Quality over quantity. In terms of technique I would rather practice an exercise that works for me, and practice it really, really well and with great attention to detail (technique, musicality, speed, dynamics, etc.) rather than practicing a bunch of exercises without the same amount of detail and quality. (Repeat what gives results!)
In terms of advice, don’t be afraid to go your own way, because this field is super competitive. I have seen a lot of aspiring artists trying to “be the best” or think that they have to follow a certain path or other musicians’ paths in order to be successful. My advice is: Create your own path.
As artists, the goal post for “success” is always moving. There’s not one “I made it!” point. How do you think about and define success?
A successful artist to me is someone who has found their own artistic voice, a voice which is authentic and not pretentious, and which contributes to something new or different or opens the door to something new or different.
Do you have any quotes or sayings that you live by?
No quotes or sayings, but I do try to be true to myself, and make the best out of what I have.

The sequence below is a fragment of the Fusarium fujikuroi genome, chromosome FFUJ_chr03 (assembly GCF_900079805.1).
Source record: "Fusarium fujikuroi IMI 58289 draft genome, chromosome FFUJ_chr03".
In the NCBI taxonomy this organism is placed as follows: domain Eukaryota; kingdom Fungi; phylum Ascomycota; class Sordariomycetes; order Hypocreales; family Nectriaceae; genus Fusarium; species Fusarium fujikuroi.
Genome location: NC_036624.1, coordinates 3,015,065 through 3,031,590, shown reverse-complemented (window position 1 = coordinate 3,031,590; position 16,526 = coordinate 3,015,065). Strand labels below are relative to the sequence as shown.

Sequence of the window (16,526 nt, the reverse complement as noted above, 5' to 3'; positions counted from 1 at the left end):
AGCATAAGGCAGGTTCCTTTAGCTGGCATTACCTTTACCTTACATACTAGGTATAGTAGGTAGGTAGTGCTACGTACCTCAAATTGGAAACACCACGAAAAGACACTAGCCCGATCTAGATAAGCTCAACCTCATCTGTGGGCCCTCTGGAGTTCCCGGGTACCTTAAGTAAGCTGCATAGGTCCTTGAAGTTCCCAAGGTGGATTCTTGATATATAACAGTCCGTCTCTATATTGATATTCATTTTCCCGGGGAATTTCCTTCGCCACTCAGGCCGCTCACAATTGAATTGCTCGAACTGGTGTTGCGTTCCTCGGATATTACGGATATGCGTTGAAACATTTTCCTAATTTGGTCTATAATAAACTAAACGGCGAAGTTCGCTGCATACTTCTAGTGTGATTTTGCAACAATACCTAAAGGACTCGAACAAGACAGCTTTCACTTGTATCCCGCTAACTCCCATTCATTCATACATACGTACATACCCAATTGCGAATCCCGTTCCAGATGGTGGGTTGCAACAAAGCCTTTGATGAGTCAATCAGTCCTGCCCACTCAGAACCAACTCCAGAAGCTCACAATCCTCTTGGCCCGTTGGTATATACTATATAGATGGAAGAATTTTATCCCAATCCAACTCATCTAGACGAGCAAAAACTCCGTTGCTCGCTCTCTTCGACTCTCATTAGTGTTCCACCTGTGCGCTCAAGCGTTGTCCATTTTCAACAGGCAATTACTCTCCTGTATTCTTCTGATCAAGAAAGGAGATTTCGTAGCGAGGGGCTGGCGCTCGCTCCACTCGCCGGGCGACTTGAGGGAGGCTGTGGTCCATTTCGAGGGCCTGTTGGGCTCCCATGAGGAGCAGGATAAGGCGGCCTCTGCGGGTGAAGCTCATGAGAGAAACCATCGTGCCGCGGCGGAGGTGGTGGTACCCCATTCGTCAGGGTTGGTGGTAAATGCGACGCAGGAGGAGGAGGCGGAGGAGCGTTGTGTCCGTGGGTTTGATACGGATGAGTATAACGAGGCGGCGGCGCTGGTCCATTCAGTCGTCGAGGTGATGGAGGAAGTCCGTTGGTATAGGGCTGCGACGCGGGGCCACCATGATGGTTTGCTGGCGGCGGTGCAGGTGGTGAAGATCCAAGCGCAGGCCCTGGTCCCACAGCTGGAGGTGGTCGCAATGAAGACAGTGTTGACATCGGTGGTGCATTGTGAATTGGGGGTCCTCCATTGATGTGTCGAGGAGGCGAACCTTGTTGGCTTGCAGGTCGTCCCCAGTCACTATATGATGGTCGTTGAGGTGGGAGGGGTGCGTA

When you sit down to make music and are starting with a blank canvas, what’s your process like?
My first step to create a new work is to sort of do a “stream of consciousness” session where I let my ideas naturally flow (in a sort of improvisation way), and then after that I see where that takes me and I select what I like and what I don’t and move from there in order to shape my new creation.
How important is failure in making music/performing?
It is very important, just like anything else, because you learn from it and grow. Also, you can use “failure” as a trial and error thing, and learn about what works better for you in the end.
Women are underrepresented in drumming. Any advice for girls contemplating getting started and making it in this arena?
Use the under-privilege that we have as more of a reason to succeed. Go for it, let’s push each other up, empower each other, and change things.
Where else to find Reynaliz
Facebook: Ideas Not Theories